You could be forgiven for thinking that the 1/8 that many established bookmakers across the land were offering on Anthony Fowler to defeat Matchroom maverick, Scott Fitzgerald, was printing money.
Fowler, a Liverpudlian who trains like a machine, who fights in a similar manner to that of former Super-Middleweight world champion, Carl Froch, would surely have too much in the tank for a fighter who derives from a council estate in Preston.
What transpired can only be described as a boxing masterclass from Scott Fitzgerald, who put in a blockbuster display to see off former Team GB teammate, Fowler.
Fitzgerald, a self-proclaimed ‘Mad Man’ established his jab early, and gained the centre of the ring by round four – the Preston fighter soaked up pressure from the home fighter, but looked the stronger athlete throughout the bout and in the tenth and final round, his bitter counterpart tasted the foul taste of the canvas, which ultimately sealed the deal for Fitzy.
Before the fight, I caught up with Fitzgerald, to see how he felt about the biggest fight of his stop-start career to date.
The fighting pride of Preston was keen to describe just how important this fight meant to him.
He said: “I’ll be honest with you, I’ve taken this fight extremely, extremely seriously. I’ve prepared very differently for this fight. I’ve even quit the fags for this one pal, you know what I mean?”
Sky boxing pundit and former world champion, Jonny Nelson, has been outspoken in the media about how Fitzgerald hasn’t taken his career seriously in the past.
Mad Man has had a troubled past with cigarettes and drugs, specifically cocaine in the past.
He added: “I’ve always trained hard, I can’t say I’ve not always trained hard, but what I’ve not always done is the in-between bits right. The longest I’ve ever done solid, since I’ve turned a professional is two weeks. I ticked over well over the Christmas period, and since the first day of this year, I’ve trained twice a day, every day, other than days where I need the rest. This guy is in big, big trouble. Big trouble!”
This air of supreme confidence was clear throughout my chat with the man who lives on Larches, Preston.
Fitzy told SKY directly after the fight that he must develop hatred for his opponent in order to get the best out of himself.
Fowler and Fitzgerald gripped the boxing public with a spat which took place all over Twitter, both fighters having a riposte for their opponent’s usually unsavoury gags.
Fitzgerald’s dislike for his scouse slugfest counterpart was clear.
He said: “I’m a man, not a woman. I’m not one to be going around doing little bitchy things, I’m a man – I see a guy, I talk to him how I talk to him and I stay the same, always. Whereas that guy is an actor mate, he’s an actor. What he is doing is put an act on for this person, for how he wants him to see him and then he puts it on for the other person, whereas I’m chatting to you how I’d chat to my bird, you know what I mean? So basically, he’s in my way right now and I’m training very hard and I feel like a maniac. I’ll be honest I f*cking hate him, I’m going to savage him, I swear to god he’s getting savaged.”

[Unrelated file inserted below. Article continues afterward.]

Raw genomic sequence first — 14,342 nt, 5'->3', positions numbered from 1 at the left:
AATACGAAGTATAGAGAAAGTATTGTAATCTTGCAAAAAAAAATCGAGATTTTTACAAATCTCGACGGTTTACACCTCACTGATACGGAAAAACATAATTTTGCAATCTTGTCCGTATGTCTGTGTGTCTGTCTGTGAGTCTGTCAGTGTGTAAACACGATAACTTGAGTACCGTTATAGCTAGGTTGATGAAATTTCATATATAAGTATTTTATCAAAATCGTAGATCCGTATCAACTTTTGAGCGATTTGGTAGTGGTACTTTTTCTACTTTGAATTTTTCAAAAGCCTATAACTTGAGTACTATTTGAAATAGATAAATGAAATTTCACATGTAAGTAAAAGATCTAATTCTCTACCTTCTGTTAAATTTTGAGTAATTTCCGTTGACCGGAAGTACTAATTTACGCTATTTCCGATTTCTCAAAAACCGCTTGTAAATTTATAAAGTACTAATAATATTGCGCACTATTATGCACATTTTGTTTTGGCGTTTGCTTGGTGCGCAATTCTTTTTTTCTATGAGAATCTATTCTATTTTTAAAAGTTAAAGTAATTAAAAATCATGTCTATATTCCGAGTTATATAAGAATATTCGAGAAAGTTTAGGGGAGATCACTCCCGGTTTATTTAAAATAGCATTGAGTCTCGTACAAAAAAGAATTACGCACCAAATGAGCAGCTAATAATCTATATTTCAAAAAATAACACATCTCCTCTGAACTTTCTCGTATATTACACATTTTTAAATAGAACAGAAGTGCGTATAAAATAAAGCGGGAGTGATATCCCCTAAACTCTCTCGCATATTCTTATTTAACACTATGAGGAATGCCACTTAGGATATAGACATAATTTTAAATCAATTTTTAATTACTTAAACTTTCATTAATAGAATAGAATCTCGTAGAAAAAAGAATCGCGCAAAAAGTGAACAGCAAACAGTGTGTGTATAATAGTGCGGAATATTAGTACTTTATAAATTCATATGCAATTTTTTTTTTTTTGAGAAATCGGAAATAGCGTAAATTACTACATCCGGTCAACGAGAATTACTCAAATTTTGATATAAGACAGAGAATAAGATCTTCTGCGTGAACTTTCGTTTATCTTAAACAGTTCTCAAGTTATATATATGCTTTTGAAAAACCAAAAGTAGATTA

One would be hesitant to suggest that Mad Man performed a savage victory over Fowler, as it was a pulsating battle, but the sentiments are there – Fitzgerald was brimming with confidence and he produced a performance to salivate over.
Fitzgerald’s skill, speed, endurance, bravery and prowess will no doubt serve him well in the future.
What’s next for Fitzgerald is yet to be announced, but names such as Ted Cheeseman and Sergio Garcia have been rumoured.
Fitzgerald is looking forward to what the future holds.
He added: “When I win this fight there’s some huge fights. I fought on that Cheeseman-Garcia card and was ringside. I’ve got a lot of respect for Chezzy, boxed well but got out-fought, that’s how tough this game is. The other lad, what a performance, what a jab! But let me tell you what I saw there, two little guys at my weight class holding titles, and I want either of them next. I’d rather have Ted Cheeseman, only because that’s my way of getting the British title, which I’ve always really wanted, and then I’d go for the Garcia fight – I’d love to fight both of them by the end of the year, and I’ll be sat at the end of this year, Christmas time in the Wheatsheaf pub with all my f*cking titles.”
Ted Cheeseman is the most likely opponent, but former world title challenger, Brian Rose, of Blackpool, has called out Fitzgerald since the fight – a fight that raises the hairs on the necks of those from Preston and Blackpool, competing for the bragging rights and pride of both places.
The future looks bright for Fitzy, but it wasn’t a path he was encouraged to go down.
Fitzgerald’s dad and trainer, Dave, was a professional boxer, but his son’s birth into sport was frowned upon by his son’s mother.
Fizty said: “My dad had been a boxer and I’d grown up knowing it, but my mum and dad weren’t together, my parents had split up. They hated each other. My mum was never going to let me box, but in the end I managed to be able to be allowed to go to the gym training and then I started sparring and doing well with kids that I shouldn’t be doing well with, and in the end I was having fights without telling my mum. I had seven and won six and then she found out at that point. When I went on and won belts, she started to change her mind on it, and when I won a gold medal, I was the star kid like, I’ve got a sister who’s a dentist, but here I am, star kid!”
The boxer from Larches and Savick Amateur Boxing Club won gold at the Commonwealth Games in Glasgow in 2014, and maybe one day could become a national treasure. Nothing personifies Proud Preston as much as the rise of Scott Fitzgerald.
Proud Preston – Proud of Scott Fitzgerald.